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Known as head-tracking, the technology has been known and implemented for sometime. But a new patent application filed by Apple this week suggests the Mac maker could employ the advanced method to allow users greater interactivity with their computer.
Through the use of a camera, the system could detect a user's position, and adjust the image on screen accordingly. In addition, the camera could use the image of the user and overlay it onto an on-screen object, giving the impression of a "reflection" and creating a more immerse experience.
Apple noted that the conventional methods of interacting with 3D objects on screen, by using a mouse and keyboard, are not intuitive for most users. In addition, on-screen objects often lack realism because they do not interact with the living environment.
Apple's newly described technology would address that through the use of a camera or appropriate "sensing mechanism."
"Using the detected position of the user, the electronic device may use any suitable approach to transform the perspective of three-dimensional objects displayed on the display," the application reads. "For example, the electronic device may use a parallax transform by which three-dimensional objects displayed on the screen may be modified to give the user the impression of viewing the object from a different perspective."
The technology would be capable of defining the visual properties of different surfaces, and determining how well it would reflect light. Using this, images of the user and their environment could be recreated on the screen with effects added.
"Using this approach, surfaces with low reflectivity (e.g., plastic surfaces) may not reflect the environment, but may reflect light, while surfaces with high reflectivity (e.g. polished metal or chrome) may reflect both the environment (e.g. the user's face as detected by the camera) and light," the application states. "To further enhance the user's experience, the detected environment may be reflected differently along curved surfaces of a displayed object (e.g. as if the user were actually moving around the displayed object and seeing his reflection based on his position and the portion of the object reflecting the image."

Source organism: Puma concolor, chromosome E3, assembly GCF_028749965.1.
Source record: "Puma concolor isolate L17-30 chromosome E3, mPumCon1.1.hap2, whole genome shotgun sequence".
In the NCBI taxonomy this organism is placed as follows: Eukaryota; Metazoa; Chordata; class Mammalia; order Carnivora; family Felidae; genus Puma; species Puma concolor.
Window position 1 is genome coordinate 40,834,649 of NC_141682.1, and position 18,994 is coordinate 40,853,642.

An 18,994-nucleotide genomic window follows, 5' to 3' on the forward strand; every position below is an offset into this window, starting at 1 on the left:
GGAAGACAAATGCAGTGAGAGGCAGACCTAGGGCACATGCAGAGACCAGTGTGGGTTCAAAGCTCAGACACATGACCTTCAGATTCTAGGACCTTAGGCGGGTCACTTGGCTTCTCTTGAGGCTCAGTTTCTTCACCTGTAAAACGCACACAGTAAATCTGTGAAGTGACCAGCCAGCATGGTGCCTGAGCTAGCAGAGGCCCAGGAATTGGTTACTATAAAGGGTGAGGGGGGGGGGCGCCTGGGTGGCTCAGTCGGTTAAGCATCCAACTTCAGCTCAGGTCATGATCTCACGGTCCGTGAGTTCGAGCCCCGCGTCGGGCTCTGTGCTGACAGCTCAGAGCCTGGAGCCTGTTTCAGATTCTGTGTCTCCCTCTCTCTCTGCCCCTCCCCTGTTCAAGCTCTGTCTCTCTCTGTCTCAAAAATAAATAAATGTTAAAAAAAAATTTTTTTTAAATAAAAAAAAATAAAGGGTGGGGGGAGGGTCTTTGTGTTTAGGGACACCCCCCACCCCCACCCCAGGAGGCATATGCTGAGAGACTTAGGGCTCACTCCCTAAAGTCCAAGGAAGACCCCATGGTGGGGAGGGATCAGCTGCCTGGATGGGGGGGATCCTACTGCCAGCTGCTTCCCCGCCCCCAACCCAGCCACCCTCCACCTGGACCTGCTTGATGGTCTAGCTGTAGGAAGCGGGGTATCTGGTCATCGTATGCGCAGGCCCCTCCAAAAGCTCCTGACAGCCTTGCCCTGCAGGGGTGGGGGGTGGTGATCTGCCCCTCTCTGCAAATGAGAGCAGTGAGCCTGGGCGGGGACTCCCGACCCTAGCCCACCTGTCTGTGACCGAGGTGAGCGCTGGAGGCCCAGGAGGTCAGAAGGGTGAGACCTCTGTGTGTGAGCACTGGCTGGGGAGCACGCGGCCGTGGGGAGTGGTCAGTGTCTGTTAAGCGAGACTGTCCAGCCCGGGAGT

It's a new level of virtual reality, meshing the real world with a nonexistent one, but giving the visual perception that an object is real. Apple is not alone in exploring this technology: Microsoft's "Project Natal" is an unreleased video game accessory that aims to use full-body tracking through the use of cameras to allow a user's physical actions to be translated into Xbox 360 games.
Programmer Johnny Chung Lee also gained attention 2007 when he created a homemade head tracking device using the infrared remote controller for the Nintendo Wii. The Carnegie Mellon University student created a simple interactive display that adjusted its picture based on the relative position of the user. His technology has been viewed more than 7.6 million times on YouTube.
This week's patent application isn't the first time Apple has investigated different kinds of 3D technology. In 2008, the company applied for a patent on new display hardware that would employ autostereoscopy to produce 3D, viewable without head gear or glasses. Apple also, in 2008, revealed details on a possible 3D user interface for Mac OS X. And the company has also shown interest in a 3D gaming controller for the Apple TV.
A different kind of virtual reality, known as augmented reality, has proven popular in various applications for the iPhone. Made possible with the release of iPhone OS 3.1, the display of markers and content over live pictures from the iPhone camera is made possible through the use of the autofocusing camera of the iPhone 3GS and its built-in compass. With them, the phone is capable of recognizing the direction the phone is facing and getting a detailed look at a subject to tag it with information.
Forecasting media player battery life
In another patent application, Apple has described a system that would calculate the amount of power needed to play content like a video, and determines whether there is enough left in the battery to complete the task. The system could then adjust its playback settings, either automatically or through user input, to reduce the amount of power needed to play the video in its entirety.
Apple said with current technology, a user might begin playing a video without the knowledge that there is not enough power left in the battery to complete it. But those issues can usually be addressed from the beginning by adjusting picture resolution, video bit-rate, backlight strength, sound volume and other factors.
The "intelligent power management method" would take all of those into consideration when trying to maximize battery life and ensure that a video will be played in its entirety. The software would employ a "priority ranking" for video settings, which can be customized by the user.